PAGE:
Egypt Exploration Fund [Hrsg.]
Archaeological report: comprising the work of the Egypt Exploration Fund and the progress of egyptology during the year ... — 1896-1897

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Archaeology, Hieroglyphic Studies, Etc.


same writer notes that his own identifications of modern Nuba roots in
the Nubian place-names recorded and translated by Pliny had nearly
all been anticipated by the learned and brilliant Ileinrich Brugsch iu his
Siebenjahriges Hunger snot, published in 1891 {A. Z. xxxiv. 91).

Sethe has written learned and interesting articles on Berenice and
the Blemmyes in Pauly Wissowa's Real Encyclopaedic.

At Wanina near Sohag is a temple of Ptolemy Soter II., giving the
name of a god Horus Ami. Shenf. The locality named Shent was at or
near this spot (Daressy, Hoc. de Tr. xix. 21): hero is also a note on
a locality sacred to Mut.

Baedekers JEgyften, always useful for reference to Egyptologists
at home, as well as to travellers, has been thoroughly revised and
in great part re-written by Professor Steindorfp. He has com-
pressed the two volumes into one, omitting much that was of interest
to specialists only, but bringing the more important information up
to date.

Schweinfurth (Zeits. d. Gesellsch. f. Erdk. zu Berlin, xxxii.) gives a
very interesting account of his observations in the seldom visited
quarries of Mons (Jlaudianus. The mountainous region between the Nile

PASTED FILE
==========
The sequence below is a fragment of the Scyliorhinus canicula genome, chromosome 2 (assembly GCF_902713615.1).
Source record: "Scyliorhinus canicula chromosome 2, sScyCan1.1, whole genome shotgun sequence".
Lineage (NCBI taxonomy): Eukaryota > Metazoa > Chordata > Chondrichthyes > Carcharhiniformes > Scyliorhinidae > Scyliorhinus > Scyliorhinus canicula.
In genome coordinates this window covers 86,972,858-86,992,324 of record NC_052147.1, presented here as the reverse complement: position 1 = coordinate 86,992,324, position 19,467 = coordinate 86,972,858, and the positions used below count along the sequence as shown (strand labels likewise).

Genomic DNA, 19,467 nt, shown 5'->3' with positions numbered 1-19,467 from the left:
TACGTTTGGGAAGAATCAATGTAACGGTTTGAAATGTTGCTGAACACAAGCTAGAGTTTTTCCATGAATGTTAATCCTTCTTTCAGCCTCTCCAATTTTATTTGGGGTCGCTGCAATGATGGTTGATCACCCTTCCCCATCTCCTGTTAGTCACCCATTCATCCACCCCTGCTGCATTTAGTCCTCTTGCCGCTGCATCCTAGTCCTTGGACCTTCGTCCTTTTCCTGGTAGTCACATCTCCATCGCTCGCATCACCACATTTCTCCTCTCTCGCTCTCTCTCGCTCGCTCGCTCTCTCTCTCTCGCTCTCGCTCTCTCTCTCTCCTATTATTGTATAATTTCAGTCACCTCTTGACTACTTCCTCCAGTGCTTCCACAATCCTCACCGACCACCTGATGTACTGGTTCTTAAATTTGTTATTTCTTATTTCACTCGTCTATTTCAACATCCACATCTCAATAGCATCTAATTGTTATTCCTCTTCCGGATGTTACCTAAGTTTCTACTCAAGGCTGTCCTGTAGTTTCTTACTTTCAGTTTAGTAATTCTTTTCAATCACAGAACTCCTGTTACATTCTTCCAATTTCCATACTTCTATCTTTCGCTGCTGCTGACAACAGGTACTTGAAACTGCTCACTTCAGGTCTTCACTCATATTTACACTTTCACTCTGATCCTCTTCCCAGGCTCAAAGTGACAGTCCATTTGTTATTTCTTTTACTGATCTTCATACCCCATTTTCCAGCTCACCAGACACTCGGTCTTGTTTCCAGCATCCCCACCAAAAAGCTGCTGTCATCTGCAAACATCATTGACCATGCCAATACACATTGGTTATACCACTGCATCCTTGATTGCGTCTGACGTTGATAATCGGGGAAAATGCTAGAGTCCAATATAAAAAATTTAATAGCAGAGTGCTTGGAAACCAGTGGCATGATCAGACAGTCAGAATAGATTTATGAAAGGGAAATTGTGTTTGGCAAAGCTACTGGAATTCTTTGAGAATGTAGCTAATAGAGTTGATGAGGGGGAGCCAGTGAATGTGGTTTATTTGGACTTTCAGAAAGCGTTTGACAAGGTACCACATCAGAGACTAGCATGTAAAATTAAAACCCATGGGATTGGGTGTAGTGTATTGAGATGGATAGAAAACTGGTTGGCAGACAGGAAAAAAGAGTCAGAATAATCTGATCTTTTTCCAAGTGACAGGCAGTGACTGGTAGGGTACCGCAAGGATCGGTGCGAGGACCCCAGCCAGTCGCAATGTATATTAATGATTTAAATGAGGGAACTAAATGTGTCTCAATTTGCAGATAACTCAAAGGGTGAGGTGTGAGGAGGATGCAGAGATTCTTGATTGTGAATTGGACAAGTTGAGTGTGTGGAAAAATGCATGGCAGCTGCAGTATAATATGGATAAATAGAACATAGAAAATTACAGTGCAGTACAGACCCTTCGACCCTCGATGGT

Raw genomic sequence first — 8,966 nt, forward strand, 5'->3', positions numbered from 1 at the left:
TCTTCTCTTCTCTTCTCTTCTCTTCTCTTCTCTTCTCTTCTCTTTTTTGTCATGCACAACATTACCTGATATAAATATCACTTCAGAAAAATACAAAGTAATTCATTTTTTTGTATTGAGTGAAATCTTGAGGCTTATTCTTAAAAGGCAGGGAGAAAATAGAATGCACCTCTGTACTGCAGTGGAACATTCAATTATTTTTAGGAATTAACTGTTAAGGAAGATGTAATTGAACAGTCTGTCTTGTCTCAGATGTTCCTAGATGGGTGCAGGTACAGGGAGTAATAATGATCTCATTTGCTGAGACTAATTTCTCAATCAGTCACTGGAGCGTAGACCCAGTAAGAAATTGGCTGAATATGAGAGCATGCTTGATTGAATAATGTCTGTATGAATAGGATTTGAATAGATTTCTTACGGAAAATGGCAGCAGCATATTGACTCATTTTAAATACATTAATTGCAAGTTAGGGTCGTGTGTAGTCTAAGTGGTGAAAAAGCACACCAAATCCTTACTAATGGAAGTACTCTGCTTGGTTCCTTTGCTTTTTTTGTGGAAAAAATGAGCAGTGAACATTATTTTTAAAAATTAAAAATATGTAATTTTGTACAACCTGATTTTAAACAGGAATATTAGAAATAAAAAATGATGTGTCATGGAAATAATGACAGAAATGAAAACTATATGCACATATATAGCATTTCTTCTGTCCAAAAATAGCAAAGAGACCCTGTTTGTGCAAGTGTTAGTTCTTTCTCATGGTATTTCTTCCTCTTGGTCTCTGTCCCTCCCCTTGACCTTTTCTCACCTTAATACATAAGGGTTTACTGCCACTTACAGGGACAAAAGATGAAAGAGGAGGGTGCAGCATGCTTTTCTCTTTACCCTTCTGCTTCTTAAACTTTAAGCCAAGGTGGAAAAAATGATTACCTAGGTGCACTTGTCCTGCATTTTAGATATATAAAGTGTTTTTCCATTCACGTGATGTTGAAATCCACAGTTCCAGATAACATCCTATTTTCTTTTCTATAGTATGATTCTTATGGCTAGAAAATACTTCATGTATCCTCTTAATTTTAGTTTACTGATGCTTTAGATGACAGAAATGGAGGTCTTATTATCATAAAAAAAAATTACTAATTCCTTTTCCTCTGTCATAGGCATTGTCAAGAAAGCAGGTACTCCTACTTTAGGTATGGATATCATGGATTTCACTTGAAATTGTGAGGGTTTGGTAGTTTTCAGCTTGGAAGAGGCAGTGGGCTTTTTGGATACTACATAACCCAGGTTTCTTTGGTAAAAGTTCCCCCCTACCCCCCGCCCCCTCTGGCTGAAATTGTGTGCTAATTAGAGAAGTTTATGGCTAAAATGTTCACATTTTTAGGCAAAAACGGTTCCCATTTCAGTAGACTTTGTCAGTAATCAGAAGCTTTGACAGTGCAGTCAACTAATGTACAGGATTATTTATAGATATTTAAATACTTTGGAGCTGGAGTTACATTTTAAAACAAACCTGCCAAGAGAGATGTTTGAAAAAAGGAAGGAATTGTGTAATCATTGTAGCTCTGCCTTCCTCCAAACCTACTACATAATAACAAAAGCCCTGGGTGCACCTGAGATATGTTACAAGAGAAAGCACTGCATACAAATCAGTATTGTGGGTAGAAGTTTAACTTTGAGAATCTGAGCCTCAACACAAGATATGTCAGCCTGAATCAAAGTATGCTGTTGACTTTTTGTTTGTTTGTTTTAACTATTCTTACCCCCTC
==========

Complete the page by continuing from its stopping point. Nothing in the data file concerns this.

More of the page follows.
and the Red Sea was rarely traversed by the Egyptians, who had a
superstitious dread of it, though Bedawin wandered here and there
over the district. The Quser route through the desert to the Red Sea
was the only one which the Egyptians were accustomed to follow, and
there they quarried basalt from the earliest times. Under the Ptolemies
the impulse given to trade led to the establishment of fresh routes, and
under the Romans the region was systematically explored for new varieties
of stone, to suit the builder and sculptor. The porphyry quarries of
Mons Porphyrites were then opened, and some forty miles south of
them the granite quarries at Gebel Fatireh, known as the Mons
Claudianus. The gi'anite here found is grey, easily worked, but not of
very good quality; in every respect it closely resembles that of Oomo in
Italy. The difficulty of transporting the stone to the Nile must have
been enormous, and if these quarries had not offered a safe limbo for
state prisoners, probably they would never have been opened. Such
quarries were worked for perhaps three centuries, from the time of
Claudius to that of Constantine; but the remains at Gebel Fatireh
indicate a shorter period. These consist of a fort surrounded by
huts, houses, and stables, a well, and perhaps the remains of a conduit
from a water tower. One monolithic column has been found there no
less than 51 ft. high.
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